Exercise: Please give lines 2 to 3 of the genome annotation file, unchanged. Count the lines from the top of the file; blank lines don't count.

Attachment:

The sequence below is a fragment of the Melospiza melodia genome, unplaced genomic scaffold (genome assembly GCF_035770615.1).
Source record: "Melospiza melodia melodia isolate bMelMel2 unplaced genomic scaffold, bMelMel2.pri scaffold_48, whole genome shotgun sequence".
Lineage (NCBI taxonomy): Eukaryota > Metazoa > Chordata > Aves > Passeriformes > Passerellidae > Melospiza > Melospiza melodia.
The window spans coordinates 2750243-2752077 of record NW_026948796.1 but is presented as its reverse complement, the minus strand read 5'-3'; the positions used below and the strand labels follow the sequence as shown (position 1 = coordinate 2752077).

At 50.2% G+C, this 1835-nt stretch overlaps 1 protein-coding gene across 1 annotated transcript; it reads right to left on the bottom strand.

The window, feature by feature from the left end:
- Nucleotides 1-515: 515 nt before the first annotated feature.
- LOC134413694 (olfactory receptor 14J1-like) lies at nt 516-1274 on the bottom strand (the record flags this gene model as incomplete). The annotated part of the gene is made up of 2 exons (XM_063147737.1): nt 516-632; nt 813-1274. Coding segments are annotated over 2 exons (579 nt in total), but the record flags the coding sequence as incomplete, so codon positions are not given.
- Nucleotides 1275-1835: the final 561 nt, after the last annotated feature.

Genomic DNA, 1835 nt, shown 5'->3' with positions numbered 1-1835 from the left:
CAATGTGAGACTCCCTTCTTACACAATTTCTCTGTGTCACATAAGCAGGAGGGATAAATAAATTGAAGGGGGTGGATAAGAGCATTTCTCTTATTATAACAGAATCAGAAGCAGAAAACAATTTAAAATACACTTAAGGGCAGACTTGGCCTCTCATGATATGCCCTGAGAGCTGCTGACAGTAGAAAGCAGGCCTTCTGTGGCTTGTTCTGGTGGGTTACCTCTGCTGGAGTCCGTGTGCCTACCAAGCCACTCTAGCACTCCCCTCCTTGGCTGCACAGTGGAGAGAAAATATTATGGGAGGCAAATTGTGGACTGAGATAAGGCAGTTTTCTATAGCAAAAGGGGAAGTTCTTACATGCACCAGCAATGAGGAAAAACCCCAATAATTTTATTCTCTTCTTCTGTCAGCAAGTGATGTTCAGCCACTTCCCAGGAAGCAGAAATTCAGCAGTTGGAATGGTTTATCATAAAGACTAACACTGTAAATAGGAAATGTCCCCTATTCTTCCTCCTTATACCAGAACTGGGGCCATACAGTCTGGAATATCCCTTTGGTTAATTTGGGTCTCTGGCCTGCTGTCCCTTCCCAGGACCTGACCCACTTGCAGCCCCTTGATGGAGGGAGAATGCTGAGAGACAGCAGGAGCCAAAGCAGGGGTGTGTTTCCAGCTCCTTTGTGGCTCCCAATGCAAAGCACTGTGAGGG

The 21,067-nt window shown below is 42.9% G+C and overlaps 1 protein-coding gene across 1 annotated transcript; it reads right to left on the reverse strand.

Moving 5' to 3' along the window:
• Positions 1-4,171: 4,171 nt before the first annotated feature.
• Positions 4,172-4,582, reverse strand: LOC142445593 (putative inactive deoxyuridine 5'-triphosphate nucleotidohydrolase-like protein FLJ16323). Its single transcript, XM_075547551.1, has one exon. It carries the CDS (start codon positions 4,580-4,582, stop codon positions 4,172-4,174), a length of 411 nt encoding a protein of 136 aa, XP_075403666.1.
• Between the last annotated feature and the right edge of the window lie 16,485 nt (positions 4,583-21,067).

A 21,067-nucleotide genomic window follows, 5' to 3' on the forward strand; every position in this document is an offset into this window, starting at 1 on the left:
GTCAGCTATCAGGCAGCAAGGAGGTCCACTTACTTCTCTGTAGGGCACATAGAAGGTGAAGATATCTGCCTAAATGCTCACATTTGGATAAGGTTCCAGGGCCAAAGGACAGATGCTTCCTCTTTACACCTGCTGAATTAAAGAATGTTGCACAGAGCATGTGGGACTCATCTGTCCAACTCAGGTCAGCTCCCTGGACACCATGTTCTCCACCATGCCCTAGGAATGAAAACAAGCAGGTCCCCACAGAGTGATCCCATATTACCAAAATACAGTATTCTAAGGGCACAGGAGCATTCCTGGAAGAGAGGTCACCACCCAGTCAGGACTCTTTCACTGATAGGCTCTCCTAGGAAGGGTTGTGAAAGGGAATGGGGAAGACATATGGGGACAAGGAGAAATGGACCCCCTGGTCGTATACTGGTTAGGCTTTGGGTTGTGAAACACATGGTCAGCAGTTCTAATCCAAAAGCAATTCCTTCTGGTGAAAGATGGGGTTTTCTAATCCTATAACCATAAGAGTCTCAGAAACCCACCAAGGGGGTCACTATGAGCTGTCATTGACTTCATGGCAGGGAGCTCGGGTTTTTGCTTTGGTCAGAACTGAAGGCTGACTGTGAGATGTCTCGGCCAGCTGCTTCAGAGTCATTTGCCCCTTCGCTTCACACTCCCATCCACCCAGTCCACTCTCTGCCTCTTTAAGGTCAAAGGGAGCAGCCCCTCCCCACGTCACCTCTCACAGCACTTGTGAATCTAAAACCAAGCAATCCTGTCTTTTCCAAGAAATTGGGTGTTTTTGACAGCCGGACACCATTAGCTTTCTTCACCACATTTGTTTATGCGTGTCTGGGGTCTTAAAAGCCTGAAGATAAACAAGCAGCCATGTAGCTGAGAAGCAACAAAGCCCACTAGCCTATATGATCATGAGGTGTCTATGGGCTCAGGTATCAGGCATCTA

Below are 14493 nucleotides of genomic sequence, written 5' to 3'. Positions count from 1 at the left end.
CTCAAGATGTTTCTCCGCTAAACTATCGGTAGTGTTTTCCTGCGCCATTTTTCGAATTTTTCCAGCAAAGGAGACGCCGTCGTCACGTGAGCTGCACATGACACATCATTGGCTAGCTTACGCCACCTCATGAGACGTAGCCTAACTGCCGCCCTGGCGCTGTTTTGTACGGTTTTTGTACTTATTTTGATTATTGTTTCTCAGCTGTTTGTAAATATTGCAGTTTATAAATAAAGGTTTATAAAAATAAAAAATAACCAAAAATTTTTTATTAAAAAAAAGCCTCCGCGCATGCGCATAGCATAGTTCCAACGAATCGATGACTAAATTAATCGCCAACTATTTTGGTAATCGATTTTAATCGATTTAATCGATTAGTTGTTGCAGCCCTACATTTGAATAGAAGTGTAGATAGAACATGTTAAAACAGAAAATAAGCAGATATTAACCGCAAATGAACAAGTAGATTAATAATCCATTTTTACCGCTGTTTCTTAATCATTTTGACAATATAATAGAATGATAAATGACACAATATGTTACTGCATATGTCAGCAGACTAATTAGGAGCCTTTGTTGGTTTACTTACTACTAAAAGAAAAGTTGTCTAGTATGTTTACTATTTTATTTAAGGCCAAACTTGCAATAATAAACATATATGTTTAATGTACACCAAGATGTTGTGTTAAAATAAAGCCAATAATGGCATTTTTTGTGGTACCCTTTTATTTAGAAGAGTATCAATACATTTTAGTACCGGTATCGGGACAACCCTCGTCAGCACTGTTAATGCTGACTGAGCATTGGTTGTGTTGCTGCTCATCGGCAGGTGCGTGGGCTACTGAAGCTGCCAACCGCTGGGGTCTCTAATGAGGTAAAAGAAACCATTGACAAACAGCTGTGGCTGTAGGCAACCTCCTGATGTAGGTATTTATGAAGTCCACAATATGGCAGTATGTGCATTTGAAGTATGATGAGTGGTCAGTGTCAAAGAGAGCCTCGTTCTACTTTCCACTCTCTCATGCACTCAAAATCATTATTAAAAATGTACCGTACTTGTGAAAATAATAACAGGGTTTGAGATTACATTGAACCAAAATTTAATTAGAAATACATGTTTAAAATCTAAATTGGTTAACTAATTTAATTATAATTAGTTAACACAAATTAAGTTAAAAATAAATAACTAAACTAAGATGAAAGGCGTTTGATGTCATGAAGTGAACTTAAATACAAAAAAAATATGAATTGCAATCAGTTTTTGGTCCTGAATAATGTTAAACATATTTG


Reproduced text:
Source record: "Melospiza melodia melodia isolate bMelMel2 unplaced genomic scaffold, bMelMel2.pri scaffold_48, whole genome shotgun sequence".
Lineage (NCBI taxonomy): Eukaryota > Metazoa > Chordata > Aves > Passeriformes > Passerellidae > Melospiza > Melospiza melodia.